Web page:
Registration Markings of Australian Aircraft
Under the Air Navigation Act of 1920, Australia accepted responsibility for the "registration, marking and airworthiness" of aircraft. However, aircraft operating in Australia continued to be registered against the British nationality mark until 1929.
Australian Certificate of Registration No.1 was issued on 28 June 1921 for an Avro 504K aircraft. The registration allocated was G-AUBA.
|Registrations at this time were mostly allocated in alphabetical order, the first 'out of series', personalised registration being CAB's own Bristol Tourer G-AUCA (CA = Civil Aviation). This aircraft was also registed on 28 June 1921, with Certificate of Registration No. 46.|
With the exception of G-AUAA (see below), 'double letter' marks (e.g. G-AUBB) were not allocated, although the reason for this has not been established. Some other marks were also not allocated. From 1949 certain marks were listed as 'prohibited' for various reasons: for example, they conflicted with code groups used in wireless telegraphy, or they spelled 'dirty words' (e.g. _VD).
The first mark in the Australian series, G-AUAA, was allocated to CAB's new De Havilland DH37 which was registed on 1 July 1924, Certificate of Registration No. 98. CAB also reserved the block G-AUAA to G-AUAZ for its own use.
The International Radiotelegraph Convention in Washington, USA, in 1927 produced a revised table of Nationality and Registration markings for aircraft and other radio call-signs. These recommendations were duly adopted by ICAN in June 1928.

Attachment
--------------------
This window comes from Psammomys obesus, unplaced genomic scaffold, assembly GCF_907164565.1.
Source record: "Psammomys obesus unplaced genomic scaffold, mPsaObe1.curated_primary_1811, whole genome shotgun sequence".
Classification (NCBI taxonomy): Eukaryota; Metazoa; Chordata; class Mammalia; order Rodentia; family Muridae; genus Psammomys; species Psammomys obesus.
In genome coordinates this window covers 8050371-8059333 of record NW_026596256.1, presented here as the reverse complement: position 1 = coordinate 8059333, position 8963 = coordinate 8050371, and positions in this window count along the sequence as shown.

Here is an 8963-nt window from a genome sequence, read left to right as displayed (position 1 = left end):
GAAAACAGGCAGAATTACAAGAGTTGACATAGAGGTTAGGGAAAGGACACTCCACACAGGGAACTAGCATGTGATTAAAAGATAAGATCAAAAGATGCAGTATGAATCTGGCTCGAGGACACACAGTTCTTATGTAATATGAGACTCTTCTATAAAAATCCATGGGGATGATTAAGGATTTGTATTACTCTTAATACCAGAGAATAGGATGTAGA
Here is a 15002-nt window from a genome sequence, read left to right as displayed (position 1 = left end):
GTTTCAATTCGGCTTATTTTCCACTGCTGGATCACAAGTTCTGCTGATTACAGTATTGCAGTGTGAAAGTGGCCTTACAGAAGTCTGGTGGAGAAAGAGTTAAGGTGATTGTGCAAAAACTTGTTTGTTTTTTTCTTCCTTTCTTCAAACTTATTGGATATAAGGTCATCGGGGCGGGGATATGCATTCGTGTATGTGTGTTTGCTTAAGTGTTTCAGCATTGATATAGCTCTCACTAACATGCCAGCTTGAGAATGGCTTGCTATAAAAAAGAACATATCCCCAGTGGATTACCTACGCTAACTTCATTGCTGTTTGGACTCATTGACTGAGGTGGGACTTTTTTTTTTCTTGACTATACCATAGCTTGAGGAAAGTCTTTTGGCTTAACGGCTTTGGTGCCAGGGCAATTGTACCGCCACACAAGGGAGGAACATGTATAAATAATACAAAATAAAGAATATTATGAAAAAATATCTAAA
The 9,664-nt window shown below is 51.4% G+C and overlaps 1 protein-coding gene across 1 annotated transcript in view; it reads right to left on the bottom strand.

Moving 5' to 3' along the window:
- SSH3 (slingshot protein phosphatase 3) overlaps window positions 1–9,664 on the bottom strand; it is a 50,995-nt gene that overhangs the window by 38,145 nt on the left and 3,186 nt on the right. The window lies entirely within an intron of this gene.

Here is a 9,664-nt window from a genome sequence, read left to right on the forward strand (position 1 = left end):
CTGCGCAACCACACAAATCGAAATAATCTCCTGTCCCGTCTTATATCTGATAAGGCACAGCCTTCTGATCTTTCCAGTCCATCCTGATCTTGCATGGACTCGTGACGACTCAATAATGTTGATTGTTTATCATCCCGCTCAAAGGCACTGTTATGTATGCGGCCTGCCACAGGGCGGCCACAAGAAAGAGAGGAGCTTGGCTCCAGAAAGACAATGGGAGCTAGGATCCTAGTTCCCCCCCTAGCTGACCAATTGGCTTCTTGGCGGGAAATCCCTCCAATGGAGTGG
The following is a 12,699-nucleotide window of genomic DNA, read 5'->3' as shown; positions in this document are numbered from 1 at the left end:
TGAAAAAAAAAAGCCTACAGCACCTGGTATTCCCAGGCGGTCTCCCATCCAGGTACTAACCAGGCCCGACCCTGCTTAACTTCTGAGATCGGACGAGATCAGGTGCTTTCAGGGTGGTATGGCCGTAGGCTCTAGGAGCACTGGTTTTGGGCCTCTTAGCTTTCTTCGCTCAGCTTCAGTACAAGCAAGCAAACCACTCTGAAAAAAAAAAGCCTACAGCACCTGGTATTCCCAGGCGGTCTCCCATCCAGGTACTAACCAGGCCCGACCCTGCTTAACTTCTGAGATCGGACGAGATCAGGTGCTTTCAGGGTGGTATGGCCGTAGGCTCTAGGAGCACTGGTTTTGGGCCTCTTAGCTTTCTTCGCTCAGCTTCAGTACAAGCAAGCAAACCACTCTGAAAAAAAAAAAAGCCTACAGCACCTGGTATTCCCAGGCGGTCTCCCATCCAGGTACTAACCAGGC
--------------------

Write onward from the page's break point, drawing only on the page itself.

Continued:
The Commonwealth of Australia was allocated the prefixes VH, VI, VJ, VK, VL and VM. Since the Dominions and Colonies did not have a vote at ICAN until about 1929, the allocation of 'VH' was probably made arbitrarily.
These prefixes were allocated as follows:
Within the group VH-A to VH-Z , certain blocks of letters were reserved for the RAAF, RAN and, later, for gliders.
From January 1929, Australian aircraft began displaying the nationality and registration mark 'VH'. Aircraft previously registered G-A__ dropped the 'G-A' prefix but retained the last three letters of their registration. Thus G-AUBA became VH-UBA. Because of the cost of re-painting aircraft, owners were given a period of twelve months in which to effect the change at the next major overhaul. An exception was aircraft flying overseas which had to change their markings before departing. Some owners stretched the twelve months grace period to the limit, with the last recorded changeover being made on 22 February 1933.
Click here to see the letter sent to Kingsford Smith and Ulm re the change of registration markings for the Southern Cross (G-AUSU/VH-USU)
|The first machine to be registered under the new system was a Gipsy Moth, owned by Mr T.P. Manifold (a director of Matthews Aviation Pty. Ltd) which bore the marking VH-UKF. The VH-U block continued to be allocated, with 'filling in' of previously unallocated registrations (including in CAB's own 'UAA to 'UAZ block) from mid-1934 until it ran out of combinations in 1937, at which point the VH-A block was started.|
In 1967 DCA announced a new policy of 'lifetime registration' in order to prevent the confusion created by the practice of re-allocation of registrations and re-registration of aircraft. Although the policy had industry backing at the time, later pressure from industry caused the Department to abandon it and to resume re-registering aircraft and reallocating registrations. This has caused many problems for modern day researchers.
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